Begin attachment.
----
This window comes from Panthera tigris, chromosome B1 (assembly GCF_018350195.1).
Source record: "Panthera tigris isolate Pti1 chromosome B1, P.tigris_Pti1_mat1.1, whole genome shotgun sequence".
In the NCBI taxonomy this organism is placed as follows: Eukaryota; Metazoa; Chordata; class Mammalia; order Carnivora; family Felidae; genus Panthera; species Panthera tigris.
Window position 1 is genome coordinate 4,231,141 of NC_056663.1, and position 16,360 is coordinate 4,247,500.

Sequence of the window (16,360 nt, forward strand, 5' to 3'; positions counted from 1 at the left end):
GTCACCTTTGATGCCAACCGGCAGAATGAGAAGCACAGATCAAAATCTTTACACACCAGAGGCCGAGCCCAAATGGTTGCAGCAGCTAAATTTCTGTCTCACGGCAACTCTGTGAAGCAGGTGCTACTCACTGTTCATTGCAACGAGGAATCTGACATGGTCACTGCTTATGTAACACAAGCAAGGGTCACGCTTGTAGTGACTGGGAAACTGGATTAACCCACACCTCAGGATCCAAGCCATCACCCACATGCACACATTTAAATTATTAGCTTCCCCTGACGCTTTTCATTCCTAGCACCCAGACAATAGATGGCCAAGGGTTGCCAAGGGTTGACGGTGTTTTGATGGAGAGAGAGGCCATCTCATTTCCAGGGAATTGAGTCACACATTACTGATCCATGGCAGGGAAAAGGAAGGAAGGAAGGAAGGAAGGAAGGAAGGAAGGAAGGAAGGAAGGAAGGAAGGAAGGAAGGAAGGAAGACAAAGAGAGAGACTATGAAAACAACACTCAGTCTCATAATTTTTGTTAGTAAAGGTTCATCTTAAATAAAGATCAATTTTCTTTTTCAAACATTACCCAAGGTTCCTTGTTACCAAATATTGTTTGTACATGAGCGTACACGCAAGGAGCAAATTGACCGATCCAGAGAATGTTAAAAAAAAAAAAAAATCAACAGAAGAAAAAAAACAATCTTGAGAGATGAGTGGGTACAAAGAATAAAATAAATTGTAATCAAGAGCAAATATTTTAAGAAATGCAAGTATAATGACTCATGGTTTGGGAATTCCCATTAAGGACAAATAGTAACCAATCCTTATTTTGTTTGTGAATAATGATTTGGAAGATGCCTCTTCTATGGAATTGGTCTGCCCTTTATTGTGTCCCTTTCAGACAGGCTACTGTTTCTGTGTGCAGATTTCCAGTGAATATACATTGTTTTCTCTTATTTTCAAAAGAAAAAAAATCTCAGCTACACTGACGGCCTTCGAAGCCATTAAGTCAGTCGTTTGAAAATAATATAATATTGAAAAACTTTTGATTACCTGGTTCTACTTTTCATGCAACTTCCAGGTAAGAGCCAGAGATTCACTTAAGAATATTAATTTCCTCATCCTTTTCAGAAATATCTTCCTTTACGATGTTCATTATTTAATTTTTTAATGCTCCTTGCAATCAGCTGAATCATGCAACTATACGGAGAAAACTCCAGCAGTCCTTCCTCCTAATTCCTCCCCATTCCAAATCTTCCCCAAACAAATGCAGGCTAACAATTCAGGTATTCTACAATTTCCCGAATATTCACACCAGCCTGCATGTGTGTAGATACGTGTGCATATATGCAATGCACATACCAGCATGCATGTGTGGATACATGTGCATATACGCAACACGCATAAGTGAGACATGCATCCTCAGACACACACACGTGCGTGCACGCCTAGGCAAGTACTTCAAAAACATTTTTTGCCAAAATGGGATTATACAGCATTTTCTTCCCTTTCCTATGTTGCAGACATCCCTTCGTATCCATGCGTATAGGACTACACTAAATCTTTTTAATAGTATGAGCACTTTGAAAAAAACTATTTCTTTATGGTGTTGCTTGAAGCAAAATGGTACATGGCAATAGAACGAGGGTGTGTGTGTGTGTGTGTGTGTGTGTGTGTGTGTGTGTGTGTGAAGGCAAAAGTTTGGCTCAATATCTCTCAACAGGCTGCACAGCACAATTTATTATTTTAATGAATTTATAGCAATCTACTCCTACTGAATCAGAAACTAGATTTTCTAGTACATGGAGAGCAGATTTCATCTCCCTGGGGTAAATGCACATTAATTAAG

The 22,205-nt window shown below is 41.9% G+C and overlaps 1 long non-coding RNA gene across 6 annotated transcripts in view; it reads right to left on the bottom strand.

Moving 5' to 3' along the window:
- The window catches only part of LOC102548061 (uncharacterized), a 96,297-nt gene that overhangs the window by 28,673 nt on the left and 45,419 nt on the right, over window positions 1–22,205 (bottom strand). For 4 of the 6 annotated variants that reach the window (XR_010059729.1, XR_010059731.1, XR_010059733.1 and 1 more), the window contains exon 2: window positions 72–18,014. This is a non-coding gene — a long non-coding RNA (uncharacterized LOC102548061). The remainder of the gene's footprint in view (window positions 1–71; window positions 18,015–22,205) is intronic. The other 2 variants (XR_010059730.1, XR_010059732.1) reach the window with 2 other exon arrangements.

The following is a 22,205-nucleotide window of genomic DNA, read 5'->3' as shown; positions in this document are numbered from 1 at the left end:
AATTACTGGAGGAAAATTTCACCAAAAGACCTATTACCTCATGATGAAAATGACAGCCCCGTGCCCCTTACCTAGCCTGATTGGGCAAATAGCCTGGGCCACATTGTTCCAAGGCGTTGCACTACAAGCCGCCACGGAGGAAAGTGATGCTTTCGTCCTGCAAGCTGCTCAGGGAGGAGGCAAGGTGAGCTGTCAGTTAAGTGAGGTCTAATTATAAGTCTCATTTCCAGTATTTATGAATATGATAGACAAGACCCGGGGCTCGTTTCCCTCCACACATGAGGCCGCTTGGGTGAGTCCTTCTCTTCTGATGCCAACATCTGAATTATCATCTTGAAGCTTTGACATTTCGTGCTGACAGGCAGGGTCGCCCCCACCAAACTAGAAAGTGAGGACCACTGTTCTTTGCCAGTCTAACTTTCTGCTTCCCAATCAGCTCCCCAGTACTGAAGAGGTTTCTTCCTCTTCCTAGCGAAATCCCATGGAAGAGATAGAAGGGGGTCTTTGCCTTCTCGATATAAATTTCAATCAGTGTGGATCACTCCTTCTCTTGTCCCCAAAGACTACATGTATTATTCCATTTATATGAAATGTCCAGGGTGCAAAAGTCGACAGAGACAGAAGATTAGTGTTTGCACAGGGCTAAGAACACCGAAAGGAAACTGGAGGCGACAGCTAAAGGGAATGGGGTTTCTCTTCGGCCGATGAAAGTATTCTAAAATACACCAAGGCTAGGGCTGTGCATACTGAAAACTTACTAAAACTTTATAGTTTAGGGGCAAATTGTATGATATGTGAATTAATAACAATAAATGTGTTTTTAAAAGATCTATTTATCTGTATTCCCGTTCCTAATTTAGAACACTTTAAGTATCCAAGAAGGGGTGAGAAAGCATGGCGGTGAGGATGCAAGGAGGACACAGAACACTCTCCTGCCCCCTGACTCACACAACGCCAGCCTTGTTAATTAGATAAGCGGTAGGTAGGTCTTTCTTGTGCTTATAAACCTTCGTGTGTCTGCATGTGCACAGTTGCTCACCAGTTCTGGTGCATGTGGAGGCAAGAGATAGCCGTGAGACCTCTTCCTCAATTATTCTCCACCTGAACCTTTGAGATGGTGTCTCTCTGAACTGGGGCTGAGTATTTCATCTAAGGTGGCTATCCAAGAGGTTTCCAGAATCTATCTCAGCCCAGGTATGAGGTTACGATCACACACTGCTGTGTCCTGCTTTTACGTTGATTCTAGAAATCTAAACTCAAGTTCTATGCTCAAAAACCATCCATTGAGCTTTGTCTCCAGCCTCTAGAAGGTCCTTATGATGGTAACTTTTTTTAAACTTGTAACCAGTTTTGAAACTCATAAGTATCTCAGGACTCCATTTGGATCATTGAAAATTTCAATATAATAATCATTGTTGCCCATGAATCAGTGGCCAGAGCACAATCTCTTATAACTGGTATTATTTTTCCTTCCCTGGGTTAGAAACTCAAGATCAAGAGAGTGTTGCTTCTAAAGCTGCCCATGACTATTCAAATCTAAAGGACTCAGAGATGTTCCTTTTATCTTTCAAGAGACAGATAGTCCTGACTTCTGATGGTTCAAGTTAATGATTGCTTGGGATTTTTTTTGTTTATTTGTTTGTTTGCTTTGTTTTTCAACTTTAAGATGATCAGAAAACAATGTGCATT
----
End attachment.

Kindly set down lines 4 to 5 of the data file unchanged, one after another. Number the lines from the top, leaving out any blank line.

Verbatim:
Window position 1 is genome coordinate 4,231,141 of NC_056663.1, and position 16,360 is coordinate 4,247,500.

Sequence of the window (16,360 nt, forward strand, 5' to 3'; positions counted from 1 at the left end):